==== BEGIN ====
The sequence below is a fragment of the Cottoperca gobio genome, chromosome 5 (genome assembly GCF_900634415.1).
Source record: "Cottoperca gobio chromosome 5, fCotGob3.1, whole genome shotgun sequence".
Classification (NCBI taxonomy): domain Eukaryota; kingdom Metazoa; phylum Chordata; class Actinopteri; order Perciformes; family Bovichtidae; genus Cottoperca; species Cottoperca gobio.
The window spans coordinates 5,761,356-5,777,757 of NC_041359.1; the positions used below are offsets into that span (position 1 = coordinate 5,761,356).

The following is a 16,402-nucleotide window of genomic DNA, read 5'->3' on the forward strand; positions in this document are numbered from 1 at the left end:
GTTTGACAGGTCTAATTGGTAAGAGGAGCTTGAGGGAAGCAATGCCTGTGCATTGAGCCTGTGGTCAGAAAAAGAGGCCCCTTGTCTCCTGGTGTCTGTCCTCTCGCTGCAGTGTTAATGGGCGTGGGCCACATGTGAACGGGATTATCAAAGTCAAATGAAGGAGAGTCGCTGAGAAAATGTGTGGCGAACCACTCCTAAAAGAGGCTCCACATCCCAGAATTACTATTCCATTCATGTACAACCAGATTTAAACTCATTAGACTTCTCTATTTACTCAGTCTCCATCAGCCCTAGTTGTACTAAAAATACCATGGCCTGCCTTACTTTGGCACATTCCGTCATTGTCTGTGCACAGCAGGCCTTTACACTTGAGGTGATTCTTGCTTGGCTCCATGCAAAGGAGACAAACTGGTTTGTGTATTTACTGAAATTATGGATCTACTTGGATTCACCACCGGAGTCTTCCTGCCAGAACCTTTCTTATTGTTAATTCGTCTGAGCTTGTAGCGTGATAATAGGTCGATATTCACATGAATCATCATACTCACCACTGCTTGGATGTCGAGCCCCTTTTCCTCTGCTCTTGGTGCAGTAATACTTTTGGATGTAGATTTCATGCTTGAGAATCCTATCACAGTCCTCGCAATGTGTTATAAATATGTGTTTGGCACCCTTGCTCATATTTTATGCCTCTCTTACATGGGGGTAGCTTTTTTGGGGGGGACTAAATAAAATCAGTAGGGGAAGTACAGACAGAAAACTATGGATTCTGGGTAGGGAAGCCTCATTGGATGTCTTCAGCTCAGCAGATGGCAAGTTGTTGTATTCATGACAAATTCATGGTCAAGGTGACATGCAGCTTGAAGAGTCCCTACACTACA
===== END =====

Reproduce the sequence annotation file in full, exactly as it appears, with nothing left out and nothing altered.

The sequence below is a fragment of the Cottoperca gobio genome, chromosome 5 (genome assembly GCF_900634415.1).
Source record: "Cottoperca gobio chromosome 5, fCotGob3.1, whole genome shotgun sequence".
Classification (NCBI taxonomy): domain Eukaryota; kingdom Metazoa; phylum Chordata; class Actinopteri; order Perciformes; family Bovichtidae; genus Cottoperca; species Cottoperca gobio.
The window spans coordinates 5,761,356-5,777,757 of NC_041359.1; the positions used below are offsets into that span (position 1 = coordinate 5,761,356).

The following is a 16,402-nucleotide window of genomic DNA, read 5'->3' on the forward strand; positions in this document are numbered from 1 at the left end:
GTTTGACAGGTCTAATTGGTAAGAGGAGCTTGAGGGAAGCAATGCCTGTGCATTGAGCCTGTGGTCAGAAAAAGAGGCCCCTTGTCTCCTGGTGTCTGTCCTCTCGCTGCAGTGTTAATGGGCGTGGGCCACATGTGAACGGGATTATCAAAGTCAAATGAAGGAGAGTCGCTGAGAAAATGTGTGGCGAACCACTCCTAAAAGAGGCTCCACATCCCAGAATTACTATTCCATTCATGTACAACCAGATTTAAACTCATTAGACTTCTCTATTTACTCAGTCTCCATCAGCCCTAGTTGTACTAAAAATACCATGGCCTGCCTTACTTTGGCACATTCCGTCATTGTCTGTGCACAGCAGGCCTTTACACTTGAGGTGATTCTTGCTTGGCTCCATGCAAAGGAGACAAACTGGTTTGTGTATTTACTGAAATTATGGATCTACTTGGATTCACCACCGGAGTCTTCCTGCCAGAACCTTTCTTATTGTTAATTCGTCTGAGCTTGTAGCGTGATAATAGGTCGATATTCACATGAATCATCATACTCACCACTGCTTGGATGTCGAGCCCCTTTTCCTCTGCTCTTGGTGCAGTAATACTTTTGGATGTAGATTTCATGCTTGAGAATCCTATCACAGTCCTCGCAATGTGTTATAAATATGTGTTTGGCACCCTTGCTCATATTTTATGCCTCTCTTACATGGGGGTAGCTTTTTTGGGGGGGACTAAATAAAATCAGTAGGGGAAGTACAGACAGAAAACTATGGATTCTGGGTAGGGAAGCCTCATTGGATGTCTTCAGCTCAGCAGATGGCAAGTTGTTGTATTCATGACAAATTCATGGTCAAGGTGACATGCAGCTTGAAGAGTCCCTACACTACA